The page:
Click OK and a new layer is created. The original image is at the Background layer.


Original photo with noise


Photo after applying Dfine 2 noise reduction


Original shot without post-processing


Final shot using post-processing techniques discussed in Parts 1 and 2 of this series

This brings us to the end of Part 2 tutorial. To further enhance your photo from here, you can also apply the steps that are shown in the Part 1 article. I have made a video tutorial of how I edited my photo using Dfine 2. See you again soon in the next article in my digital post-processing series!

Noise reduction using DFine 2

Remember to watch the video in HD for better quality

Text and Photos by Loh Mei Yee

01 April 2018

Singapore's Judys

Singapore's Judys
Featuring the Abisara spp. (Judys) of Singapore



The family Riodinidae was previously classified as sub-family Riodininae of the Lycaenidae family (ref : Butterflies of the Malay Peninsula 4th Edition), but raised to family status subsequently in more recent publications. Many species in the family feature metallic markings on their wings, giving rise to their collective common English name of "Metalmarks".


Female Spotted Judy perched on a leaf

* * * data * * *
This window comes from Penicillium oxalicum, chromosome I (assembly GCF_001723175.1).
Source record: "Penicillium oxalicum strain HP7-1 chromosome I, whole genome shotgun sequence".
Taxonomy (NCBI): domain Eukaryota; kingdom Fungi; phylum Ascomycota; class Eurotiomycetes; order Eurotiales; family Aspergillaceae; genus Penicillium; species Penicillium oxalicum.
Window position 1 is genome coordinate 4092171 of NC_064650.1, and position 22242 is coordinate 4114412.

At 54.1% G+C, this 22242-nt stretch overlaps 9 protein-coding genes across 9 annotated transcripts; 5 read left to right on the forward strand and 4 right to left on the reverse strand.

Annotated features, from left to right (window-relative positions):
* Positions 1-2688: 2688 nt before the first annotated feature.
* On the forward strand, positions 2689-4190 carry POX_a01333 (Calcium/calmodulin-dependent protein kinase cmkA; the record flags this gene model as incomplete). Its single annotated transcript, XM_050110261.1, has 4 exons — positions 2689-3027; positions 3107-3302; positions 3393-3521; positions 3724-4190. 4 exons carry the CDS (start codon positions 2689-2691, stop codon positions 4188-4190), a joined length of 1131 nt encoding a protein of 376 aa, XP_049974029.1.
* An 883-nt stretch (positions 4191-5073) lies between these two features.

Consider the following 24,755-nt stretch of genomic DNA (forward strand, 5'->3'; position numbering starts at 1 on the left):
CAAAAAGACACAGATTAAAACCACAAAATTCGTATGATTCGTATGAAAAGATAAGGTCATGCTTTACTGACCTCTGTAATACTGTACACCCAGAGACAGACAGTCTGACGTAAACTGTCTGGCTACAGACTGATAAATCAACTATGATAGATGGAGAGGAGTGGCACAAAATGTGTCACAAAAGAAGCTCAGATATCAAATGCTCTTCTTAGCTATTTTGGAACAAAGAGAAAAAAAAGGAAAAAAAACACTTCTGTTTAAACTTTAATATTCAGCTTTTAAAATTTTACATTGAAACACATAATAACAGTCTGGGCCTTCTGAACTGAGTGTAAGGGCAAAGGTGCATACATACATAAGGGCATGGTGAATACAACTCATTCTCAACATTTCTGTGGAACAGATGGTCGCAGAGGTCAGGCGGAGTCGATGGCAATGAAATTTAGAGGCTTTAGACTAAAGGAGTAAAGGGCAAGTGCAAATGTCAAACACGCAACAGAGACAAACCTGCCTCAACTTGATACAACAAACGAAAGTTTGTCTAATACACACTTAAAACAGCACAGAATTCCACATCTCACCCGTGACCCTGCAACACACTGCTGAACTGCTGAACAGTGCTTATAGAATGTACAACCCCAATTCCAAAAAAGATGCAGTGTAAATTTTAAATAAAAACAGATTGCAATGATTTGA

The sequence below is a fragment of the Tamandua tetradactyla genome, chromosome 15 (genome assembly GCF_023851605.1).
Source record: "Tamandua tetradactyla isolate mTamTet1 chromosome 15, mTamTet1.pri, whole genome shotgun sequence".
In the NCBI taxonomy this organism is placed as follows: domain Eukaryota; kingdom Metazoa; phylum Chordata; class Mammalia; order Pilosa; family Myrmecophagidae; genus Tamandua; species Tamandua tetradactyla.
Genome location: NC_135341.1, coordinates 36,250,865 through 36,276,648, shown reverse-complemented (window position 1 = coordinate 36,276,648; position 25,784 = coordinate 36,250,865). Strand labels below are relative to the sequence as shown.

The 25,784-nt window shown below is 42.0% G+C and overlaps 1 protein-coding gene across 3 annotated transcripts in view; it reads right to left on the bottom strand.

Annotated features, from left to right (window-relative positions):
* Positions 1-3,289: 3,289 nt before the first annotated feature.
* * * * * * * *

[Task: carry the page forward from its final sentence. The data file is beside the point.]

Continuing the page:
In the Southeast Asian region, the Riodinidae is characterised by small, reddish-brown butterflies that prefer deep forest shade habitats. They have a unique, short, hopping flight and alight on the upper surfaces of leaves with half-opened wings. When active, they will twist and turn on the leaf with jerky walking movements, often to the frustration of the butterfly photographer who is trying to get an ideal angle to shoot them.


Male Malayan Plum Judy perched on a fern

Many species of the Riodinidae have yellow-green eyes. A special characteristic of the family is that the forelegs of the males are under-developed, appearing more like hair tufts. The females, on the other hand, have all six legs fully developed.



In Singapore, the Riodinidae is represented by five species in three genera. Of the five species, three belong to the genus Abisara. The species in this genus are collectively named Judy. It is interesting that the common names of the group of butterflies in the Riodinidae originate from the traditional beach puppet or marionette show of "Punch and Judy". The species of another Riodinidae genus, the Dodona, have all their species named after Punch. However, this genus is not extant in Singapore.


Male Spotted Judy

This article introduces the three Judy species found in Singapore. The extant species of the Abisara spp. in Singapore are the Malayan Plum Judy (Abisara saturata kausambioides), the Spotted Judy (Abisara geza niya) and the Malay Tailed Judy (Abisara savitri savitri). It was earlier thought that another Malaysian species, the Straight Judy (Abisara kausambi kausambi) also exists in Singapore, but further research showed that this species is not found here.

The Malayan Plum Judy (Abisara saturata kausambioides)



The most common of the three Abisara species found in Singapore, the Malayan Plum Judy is found at urban parks and gardens as well as in the forested areas of the nature reserves. It can also be found on the offshore island of Pulau Ubin. Males are more often seen, but both sexes display the typical Riodinidae behaviour of hopping from leaf to leaf and turning around with their wings half-opened.